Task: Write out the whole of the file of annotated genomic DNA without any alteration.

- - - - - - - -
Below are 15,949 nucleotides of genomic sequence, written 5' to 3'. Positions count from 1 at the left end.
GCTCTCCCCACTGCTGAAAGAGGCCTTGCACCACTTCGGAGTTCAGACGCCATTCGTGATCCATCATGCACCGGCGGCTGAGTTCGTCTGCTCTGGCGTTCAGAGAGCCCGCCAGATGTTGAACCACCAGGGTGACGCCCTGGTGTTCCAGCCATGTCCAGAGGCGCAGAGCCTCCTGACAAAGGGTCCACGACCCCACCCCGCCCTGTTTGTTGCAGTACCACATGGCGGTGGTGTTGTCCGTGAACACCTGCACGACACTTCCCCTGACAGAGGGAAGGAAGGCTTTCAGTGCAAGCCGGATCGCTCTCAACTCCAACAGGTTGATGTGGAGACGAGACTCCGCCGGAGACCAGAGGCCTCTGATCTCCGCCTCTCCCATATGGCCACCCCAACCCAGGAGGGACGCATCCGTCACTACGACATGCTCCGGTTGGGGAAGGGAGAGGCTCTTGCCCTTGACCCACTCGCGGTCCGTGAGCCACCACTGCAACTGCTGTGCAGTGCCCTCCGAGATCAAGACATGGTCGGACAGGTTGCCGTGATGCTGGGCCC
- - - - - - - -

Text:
Below are 15,949 nucleotides of genomic sequence, written 5' to 3'. Positions count from 1 at the left end.
GCTCTCCCCACTGCTGAAAGAGGCCTTGCACCACTTCGGAGTTCAGACGCCATTCGTGATCCATCATGCACCGGCGGCTGAGTTCGTCTGCTCTGGCGTTCAGAGAGCCCGCCAGATGTTGAACCACCAGGGTGACGCCCTGGTGTTCCAGCCATGTCCAGAGGCGCAGAGCCTCCTGACAAAGGGTCCACGACCCCACCCCGCCCTGTTTGTTGCAGTACCACATGGCGGTGGTGTTGTCCGTGAACACCTGCACGACACTTCCCCTGACAGAGGGAAGGAAGGCTTTCAGTGCAAGCCGGATCGCTCTCAACTCCAACAGGTTGATGTGGAGACGAGACTCCGCCGGAGACCAGAGGCCTCTGATCTCCGCCTCTCCCATATGGCCACCCCAACCCAGGAGGGACGCATCCGTCACTACGACATGCTCCGGTTGGGGAAGGGAGAGGCTCTTGCCCTTGACCCACTCGCGGTCCGTGAGCCACCACTGCAACTGCTGTGCAGTGCCCTCCGAGATCAAGACATGGTCGGACAGGTTGCCGTGATGCTGGGCCC